BAKER — The City Council voted unanimously Tuesday to streamline the process of punishing property owners who fail to keep “excessive grass, weeds and vegetation” on their land under control.
The law is part of a series of ordinances the city is developing to combat blight. In September, the council passed an ordinance that allows Baker to work with the Louisiana Municipal Association to handle some legal procedures dealing with blight as well as appoint a hearing officer to levy fines and handle appeals by property owners.
The ordinance adopted Tuesday does not change the grass height that is considered a nuisance, which remains at 12 inches.
“It’s a health and safety concern,” city attorney Ken Fabre said.
The ordinance applies to lots without buildings as well as developed properties. Back yards and land behind buildings are not exempt, he explained.
Offenders could be fined between $50 and $100 and imprisoned for up to 30 days.
Property owners will be notified by mail if they are in violation of the ordinance and have five days to cut the weeds before the city will take care of weed abatement and bill the owner. If the bill is not paid, the city will place a lien on the property.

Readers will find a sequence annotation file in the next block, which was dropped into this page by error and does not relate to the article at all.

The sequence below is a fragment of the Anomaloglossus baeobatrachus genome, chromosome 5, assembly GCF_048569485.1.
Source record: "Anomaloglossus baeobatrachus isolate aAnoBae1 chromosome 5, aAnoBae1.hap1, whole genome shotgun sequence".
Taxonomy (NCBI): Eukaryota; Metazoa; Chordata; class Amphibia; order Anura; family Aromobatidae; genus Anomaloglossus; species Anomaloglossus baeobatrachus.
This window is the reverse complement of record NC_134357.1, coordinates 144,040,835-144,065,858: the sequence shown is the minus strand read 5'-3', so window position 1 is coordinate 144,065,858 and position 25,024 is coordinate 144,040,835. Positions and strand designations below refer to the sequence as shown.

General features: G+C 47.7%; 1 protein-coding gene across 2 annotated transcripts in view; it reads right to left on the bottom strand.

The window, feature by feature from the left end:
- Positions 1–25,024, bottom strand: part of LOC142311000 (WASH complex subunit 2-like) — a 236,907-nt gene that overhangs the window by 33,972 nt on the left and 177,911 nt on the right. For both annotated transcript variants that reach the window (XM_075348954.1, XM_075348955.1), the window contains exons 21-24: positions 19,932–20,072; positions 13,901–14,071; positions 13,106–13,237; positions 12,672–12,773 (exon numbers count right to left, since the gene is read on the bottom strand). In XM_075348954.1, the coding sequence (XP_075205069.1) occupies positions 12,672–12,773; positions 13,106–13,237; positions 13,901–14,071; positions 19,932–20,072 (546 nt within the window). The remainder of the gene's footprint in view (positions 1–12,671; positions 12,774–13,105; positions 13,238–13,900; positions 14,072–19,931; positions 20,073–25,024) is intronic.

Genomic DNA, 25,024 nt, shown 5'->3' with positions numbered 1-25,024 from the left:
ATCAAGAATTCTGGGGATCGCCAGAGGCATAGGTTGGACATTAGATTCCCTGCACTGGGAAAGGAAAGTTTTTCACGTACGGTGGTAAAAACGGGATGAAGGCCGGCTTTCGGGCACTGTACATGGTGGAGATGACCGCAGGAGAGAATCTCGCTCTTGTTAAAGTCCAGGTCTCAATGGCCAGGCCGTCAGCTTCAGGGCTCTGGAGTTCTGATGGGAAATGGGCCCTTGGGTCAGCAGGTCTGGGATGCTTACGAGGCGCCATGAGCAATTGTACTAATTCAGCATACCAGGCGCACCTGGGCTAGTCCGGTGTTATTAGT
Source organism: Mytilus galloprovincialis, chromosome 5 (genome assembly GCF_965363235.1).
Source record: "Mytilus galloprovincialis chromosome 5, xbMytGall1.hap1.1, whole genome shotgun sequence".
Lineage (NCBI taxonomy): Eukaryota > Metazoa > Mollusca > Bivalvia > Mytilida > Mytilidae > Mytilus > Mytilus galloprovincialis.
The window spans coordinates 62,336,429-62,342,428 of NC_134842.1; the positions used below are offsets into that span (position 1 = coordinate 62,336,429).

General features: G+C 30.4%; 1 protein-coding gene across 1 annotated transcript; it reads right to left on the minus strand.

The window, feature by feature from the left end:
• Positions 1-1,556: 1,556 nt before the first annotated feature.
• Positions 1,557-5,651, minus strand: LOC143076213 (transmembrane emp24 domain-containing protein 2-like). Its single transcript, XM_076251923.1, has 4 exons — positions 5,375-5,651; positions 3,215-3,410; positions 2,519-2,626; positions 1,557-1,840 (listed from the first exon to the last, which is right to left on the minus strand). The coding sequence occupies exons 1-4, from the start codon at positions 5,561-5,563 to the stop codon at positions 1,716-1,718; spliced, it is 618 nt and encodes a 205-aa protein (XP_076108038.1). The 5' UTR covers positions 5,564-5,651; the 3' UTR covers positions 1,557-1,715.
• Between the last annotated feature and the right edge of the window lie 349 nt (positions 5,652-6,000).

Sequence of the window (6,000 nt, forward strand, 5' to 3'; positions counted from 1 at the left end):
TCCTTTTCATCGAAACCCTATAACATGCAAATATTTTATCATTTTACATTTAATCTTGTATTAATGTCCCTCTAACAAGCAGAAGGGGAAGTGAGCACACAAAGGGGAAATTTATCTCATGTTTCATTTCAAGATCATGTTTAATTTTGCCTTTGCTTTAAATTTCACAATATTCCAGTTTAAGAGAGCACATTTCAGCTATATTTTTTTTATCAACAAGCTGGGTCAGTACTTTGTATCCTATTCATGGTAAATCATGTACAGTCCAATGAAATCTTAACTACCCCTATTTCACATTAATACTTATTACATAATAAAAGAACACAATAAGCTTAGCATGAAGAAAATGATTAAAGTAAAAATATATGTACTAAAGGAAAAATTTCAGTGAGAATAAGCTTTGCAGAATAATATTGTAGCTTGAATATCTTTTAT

The ordinance also allows the city to declare a property blighted or abandoned. After a process during which affected property owners have the opportunity to appear before a hearing officer, the city could seize and sell the property to recover the cost of weed abatement.
Baker’s anti-blight program is a pilot initiative that other cities already are seeking to emulate.
The city has received calls from officials in New Iberia, Ville Platte and Hammond with questions about the new laws, Fabre said.
Baker city officials and council members are developing the laws along with the Louisiana Municipal Association.
“A lot of work went into this,” Mayor Harold Rideau said.
The City Council will soon consider another law that will apply specifically to blighted buildings, Fabre said.
In other business, the East Baton Rouge Clerk of Court will hold qualifying for the convenience of Baker candidates on Dec. 2 from 8 a.m. to noon at the Baker Council Chambers, 3325 Groom Road. The March 19 primary includes the offices of Baker mayor, police chief and City Council members as well as Louisiana State Central Committee Democrat and Republican members and East Baton Rouge Parish Executive Committee Democrat and Republican members, and the special election for East Baton Rouge Parish School Board’s District 4 representative.
Qualifying will also be held at the Clerk of Court’s Office Dec. 2-4. Information about qualifying can be obtained by calling (225) 295-4765.